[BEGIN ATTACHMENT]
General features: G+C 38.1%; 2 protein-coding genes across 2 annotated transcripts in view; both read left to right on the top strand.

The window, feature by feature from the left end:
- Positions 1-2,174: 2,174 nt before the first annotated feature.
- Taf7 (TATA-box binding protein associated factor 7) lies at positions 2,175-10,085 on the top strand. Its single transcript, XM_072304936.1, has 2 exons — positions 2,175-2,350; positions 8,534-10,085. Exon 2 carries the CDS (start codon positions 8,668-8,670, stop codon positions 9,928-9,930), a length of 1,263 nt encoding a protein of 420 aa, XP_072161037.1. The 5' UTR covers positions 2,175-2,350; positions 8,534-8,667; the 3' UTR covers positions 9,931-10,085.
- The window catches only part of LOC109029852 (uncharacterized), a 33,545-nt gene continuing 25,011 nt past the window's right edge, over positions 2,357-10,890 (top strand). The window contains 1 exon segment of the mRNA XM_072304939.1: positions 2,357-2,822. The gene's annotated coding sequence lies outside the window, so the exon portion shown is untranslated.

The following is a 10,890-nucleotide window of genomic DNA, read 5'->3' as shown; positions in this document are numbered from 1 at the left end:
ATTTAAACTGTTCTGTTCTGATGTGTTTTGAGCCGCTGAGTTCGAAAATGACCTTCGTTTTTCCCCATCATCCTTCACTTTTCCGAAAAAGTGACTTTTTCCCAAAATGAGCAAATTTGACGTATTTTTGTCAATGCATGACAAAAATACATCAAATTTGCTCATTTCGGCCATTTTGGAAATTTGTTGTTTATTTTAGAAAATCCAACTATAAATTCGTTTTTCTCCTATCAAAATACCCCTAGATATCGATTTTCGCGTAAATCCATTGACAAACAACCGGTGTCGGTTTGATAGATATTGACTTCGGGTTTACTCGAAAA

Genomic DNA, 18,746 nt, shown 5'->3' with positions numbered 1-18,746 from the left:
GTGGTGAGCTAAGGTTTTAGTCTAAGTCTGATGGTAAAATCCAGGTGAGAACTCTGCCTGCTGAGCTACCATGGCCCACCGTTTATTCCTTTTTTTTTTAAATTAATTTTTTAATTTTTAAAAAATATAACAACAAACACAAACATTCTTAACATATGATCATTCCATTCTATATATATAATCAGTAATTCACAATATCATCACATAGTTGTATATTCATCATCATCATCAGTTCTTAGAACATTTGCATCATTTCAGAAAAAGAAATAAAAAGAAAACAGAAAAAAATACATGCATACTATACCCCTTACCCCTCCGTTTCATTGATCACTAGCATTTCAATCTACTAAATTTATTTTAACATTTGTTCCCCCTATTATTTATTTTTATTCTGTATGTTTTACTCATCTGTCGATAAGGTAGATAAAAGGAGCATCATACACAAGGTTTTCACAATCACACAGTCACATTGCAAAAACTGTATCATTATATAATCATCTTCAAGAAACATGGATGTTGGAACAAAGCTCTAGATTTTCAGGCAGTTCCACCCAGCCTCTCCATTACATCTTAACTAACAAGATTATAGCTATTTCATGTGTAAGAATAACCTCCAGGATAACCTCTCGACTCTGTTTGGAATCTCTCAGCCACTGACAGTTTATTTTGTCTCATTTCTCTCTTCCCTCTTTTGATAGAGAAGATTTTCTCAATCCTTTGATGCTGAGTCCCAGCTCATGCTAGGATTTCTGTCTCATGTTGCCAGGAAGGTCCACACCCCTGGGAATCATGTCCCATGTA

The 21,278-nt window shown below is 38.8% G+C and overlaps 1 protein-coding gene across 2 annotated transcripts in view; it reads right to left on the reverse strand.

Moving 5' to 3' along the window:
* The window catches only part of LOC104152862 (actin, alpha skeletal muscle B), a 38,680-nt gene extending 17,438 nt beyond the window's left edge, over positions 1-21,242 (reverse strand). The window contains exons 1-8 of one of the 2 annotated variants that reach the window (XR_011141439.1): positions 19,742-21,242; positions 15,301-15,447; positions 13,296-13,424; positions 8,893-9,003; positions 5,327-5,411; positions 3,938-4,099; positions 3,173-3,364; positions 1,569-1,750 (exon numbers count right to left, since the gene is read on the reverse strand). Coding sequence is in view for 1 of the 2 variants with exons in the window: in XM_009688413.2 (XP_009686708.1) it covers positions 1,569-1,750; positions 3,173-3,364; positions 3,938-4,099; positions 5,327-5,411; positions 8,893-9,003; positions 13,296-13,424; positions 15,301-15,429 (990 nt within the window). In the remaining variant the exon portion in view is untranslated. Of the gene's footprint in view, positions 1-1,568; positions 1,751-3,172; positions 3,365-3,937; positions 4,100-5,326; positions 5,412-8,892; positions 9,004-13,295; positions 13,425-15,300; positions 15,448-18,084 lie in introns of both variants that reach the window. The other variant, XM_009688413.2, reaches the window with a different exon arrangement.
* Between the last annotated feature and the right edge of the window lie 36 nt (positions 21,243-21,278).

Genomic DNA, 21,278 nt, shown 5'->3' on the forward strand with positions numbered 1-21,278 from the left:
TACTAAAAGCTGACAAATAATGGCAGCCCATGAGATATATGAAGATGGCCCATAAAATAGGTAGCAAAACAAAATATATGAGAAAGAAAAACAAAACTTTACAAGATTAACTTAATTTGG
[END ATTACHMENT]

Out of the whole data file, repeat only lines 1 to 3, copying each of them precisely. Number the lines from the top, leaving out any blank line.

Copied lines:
General features: G+C 38.1%; 2 protein-coding genes across 2 annotated transcripts in view; both read left to right on the top strand.

The window, feature by feature from the left end:
- Positions 1-2,174: 2,174 nt before the first annotated feature.